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Editorial Reviews

Review

"This is historical fiction at its best." (World Magazine, October 27, 2012)

"Ben Witherington III, a good creative writer and accomplished NT scholar, has given us a treat in his short novel A Week in the Life of Corinth. Rather than providing a list of facts about life and culture in NT times, Witherington has composed an interesting story in which we can see and learn this information along the way. This will be a fun way to enhance our understanding of the world in which the NT takes place―and it would be helpful for preachers to read some good fiction along the way!" (Ray Van Neste, Preaching, November/December 2012)

"The book would be an ideal introduction to a course on 1 Corinthians, or to a course on Paul and his mission. It is easy to read, but very well informed by Witherington's scholarship." (David Wenham, Journal for the Study of the New Testament, 35(5))

"As I have been teaching on 1 Corinthians, I found this work very beneficial. Not only is the storyline intriguing, but this book also presents itself as a pedagogical tool. Here students can 'feel' what life must have been like in first century Graeco-Roman society―a culture foreign to many of us today. Witherington's book brings biblical times alive and is thus a wonderful gift to the church. It brings us closer to our spiritual ancestors and their experience of the risen Lord in a society hostile to the gospel." (Benjamin Marx, Trinity Journal, Spring 2013)

"[T]his is an appealing view of the social world of Paul and Corinth. I have no doubt that it will arouse the interest and capture the imagination of readers." (Sarah Whittle, Evangelical Quarterly, 86.2 (2014))

"Whether you're well acquainted with Paul's letters to the Corinthian church or are encountering them for the first time, this book will bring the biblical text to life." (Matthew M. Whitehead, Bible Study Magazine, September/October 2012)

"Like the valley of dry bones being covered once more with sinews and flesh, Corinth rises from its overgrown ruins to its former vibrancy, color and intrigue, allowed to re-live one week of its history. Witherington masterfully mingles the pleasant and the useful as he introduces readers to the social institutions, household customs and civic life of the Roman colony of Corinth by telling a delightful story centering on the attempts of one Erastus to win a public office and one Paul to prepare for his trial before the Roman proconsul, Gallio. I know of no other introduction to the Greco-Roman environment of Paul's mission that could also qualify as entertaining 'beach reading.'" (David A. deSilva, Trustees' Distinguished Professor of New Testament and Greek, Ashland Theological Seminary)

"I highly recommend this fresh approach to familiar territory: it will illuminate as well as entertain!" (Michael A.G. Haykin, Credo Magazine, May 2012)

"This very readable―indeed, gripping―book gives us an imaginative insight into the Greco-Roman world of Paul's mission to Corinth. The details of everyday life for Paul and those he met are set in their historical context by an expert scholar who knows the New Testament and its background very well. I recommend it to all who want to understand the setting in which early Christianity grew and flourished." (Alanna Nobbs, professor of ancient history, Macquarie University)

"If you want to know what it would have been like to live in ancient Corinth, spend a week in the life of a freedman, traverse the olive groves and cobblestone streets, survive the cutthroat politics of a Greek city, encounter pagan priestesses and converse with a Jewish tentmaker named 'Paulos,' then Ben Witherington has written the book for you. This short novella, with pictures and explanations of customs in ancient Corinth, provides a window into the world of Paul's Corinthian letters. Witherington creatively brings the setting of Paul's Corinthian ministry to life with historical rigor and narrative artistry. Witherington brings to us the sights, smells, sounds and culture of Corinth as the apostle Paul knew it." (Michael F. Bird, Crossway College, Australia)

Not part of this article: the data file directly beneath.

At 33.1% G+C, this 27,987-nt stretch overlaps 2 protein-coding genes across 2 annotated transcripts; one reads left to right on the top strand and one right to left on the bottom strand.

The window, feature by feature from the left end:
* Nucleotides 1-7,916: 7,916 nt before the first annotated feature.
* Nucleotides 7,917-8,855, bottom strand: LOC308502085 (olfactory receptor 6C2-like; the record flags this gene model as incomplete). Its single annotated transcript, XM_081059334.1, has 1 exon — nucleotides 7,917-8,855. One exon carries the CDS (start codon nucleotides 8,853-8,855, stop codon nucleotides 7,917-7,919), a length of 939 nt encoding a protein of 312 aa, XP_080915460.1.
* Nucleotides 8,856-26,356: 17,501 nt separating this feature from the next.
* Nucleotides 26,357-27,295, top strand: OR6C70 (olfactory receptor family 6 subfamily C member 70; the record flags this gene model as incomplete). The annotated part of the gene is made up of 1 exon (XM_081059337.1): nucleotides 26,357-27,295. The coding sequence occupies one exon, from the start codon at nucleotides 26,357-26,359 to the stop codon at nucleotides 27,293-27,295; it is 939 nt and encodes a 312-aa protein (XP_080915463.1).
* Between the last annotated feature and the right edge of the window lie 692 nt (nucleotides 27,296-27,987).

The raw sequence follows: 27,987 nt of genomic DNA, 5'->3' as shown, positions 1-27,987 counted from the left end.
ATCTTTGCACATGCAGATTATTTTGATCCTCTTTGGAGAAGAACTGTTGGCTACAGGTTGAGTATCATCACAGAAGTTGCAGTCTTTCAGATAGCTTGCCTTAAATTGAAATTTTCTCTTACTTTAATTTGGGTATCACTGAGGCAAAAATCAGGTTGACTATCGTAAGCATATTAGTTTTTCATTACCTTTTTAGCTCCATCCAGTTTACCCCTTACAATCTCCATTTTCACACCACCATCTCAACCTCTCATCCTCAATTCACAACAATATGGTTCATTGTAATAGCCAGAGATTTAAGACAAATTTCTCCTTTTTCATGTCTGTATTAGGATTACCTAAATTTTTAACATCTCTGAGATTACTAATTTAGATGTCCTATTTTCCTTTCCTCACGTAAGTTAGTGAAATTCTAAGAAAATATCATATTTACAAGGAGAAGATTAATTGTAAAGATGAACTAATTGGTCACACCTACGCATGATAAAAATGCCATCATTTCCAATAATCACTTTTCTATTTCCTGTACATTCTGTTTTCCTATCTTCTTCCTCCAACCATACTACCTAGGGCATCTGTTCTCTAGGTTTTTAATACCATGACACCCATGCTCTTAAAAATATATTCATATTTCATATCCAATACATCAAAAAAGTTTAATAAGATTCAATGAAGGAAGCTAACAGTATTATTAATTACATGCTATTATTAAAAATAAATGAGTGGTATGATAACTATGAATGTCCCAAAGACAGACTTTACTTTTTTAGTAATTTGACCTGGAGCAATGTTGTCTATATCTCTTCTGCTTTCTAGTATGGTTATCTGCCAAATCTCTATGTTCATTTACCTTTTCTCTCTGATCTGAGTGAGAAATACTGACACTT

"This book provides a uniquely enjoyable way to learn about ancient culture and Paul's mission in Corinth by immersion. Although I found the story delightful and intriguing, I could also see behind it careful research on a large array of details." (Craig Keener, author of 1-2 Corinthians (Cambridge) and Acts: An Exegetical Commentary (4 vols.; Baker Academic))

"This imaginative narrative brings the New Testament world to life by following the freedman Nicanor around ancient Corinth, relating his encounters with religion, gladiators, politics, domestic life and the nascent Christian movement (including several biblical characters). Though it may not solve all the riddles of the Corinthian correspondence, here is an engaging and informative introduction to Corinth and the wider cultural context of the first-century Roman Empire." (Brandon D. Crowe, assistant professor of New Testament, Westminster Theological Seminary)

About the Author

Ben Witherington III (PhD, University of Durham) is Jean R. Amos Professor of New Testament for Doctoral Studies at Asbury Theological Seminary. A prominent evangelical scholar, he is also on the doctoral faculty at St. Andrews University in Scotland. Witherington has written over forty books, including The Jesus Quest and The Paul Quest, both of which were selected as top biblical studies works by Christianity Today. His other works include The Indelible Image, Women and the Genesis of Christianity, The Gospel Code, A Week in the Life of Corinth and commentaries on the entire New Testament. He also writes for many church and scholarly publications and is a frequent contributor to Patheos and Beliefnet. Witherington is an elected member of the prestigious Studiorum Novi Testamenti Societas, a society dedicated to New Testament studies. He is a John Wesley Fellow for Life, a research fellow at Cambridge University and a member of numerous professional organizations, including the Society of Biblical Literature, Society for the Study of the New Testament and the Institute for Biblical Research. He previously taught at institutions like Ashland Theological Seminary, Vanderbilt University, Duke Divinity School and Gordon-Conwell Theological Seminary. An ordained pastor in the United Methodist Church and a popular lecturer, Witherington has presented seminars for churches, colleges and biblical meetings around the world. He has led numerous study tours through the lands of the Bible and is known for bringing the text to life through incisive historical and cultural analysis. Along with many interviews on radio and television networks across the country, Witherington has been seen in programs such as 60 Minutes, 20/20, Dateline and the Peter Jennings ABC special Jesus and Paul―The Word and the Witness.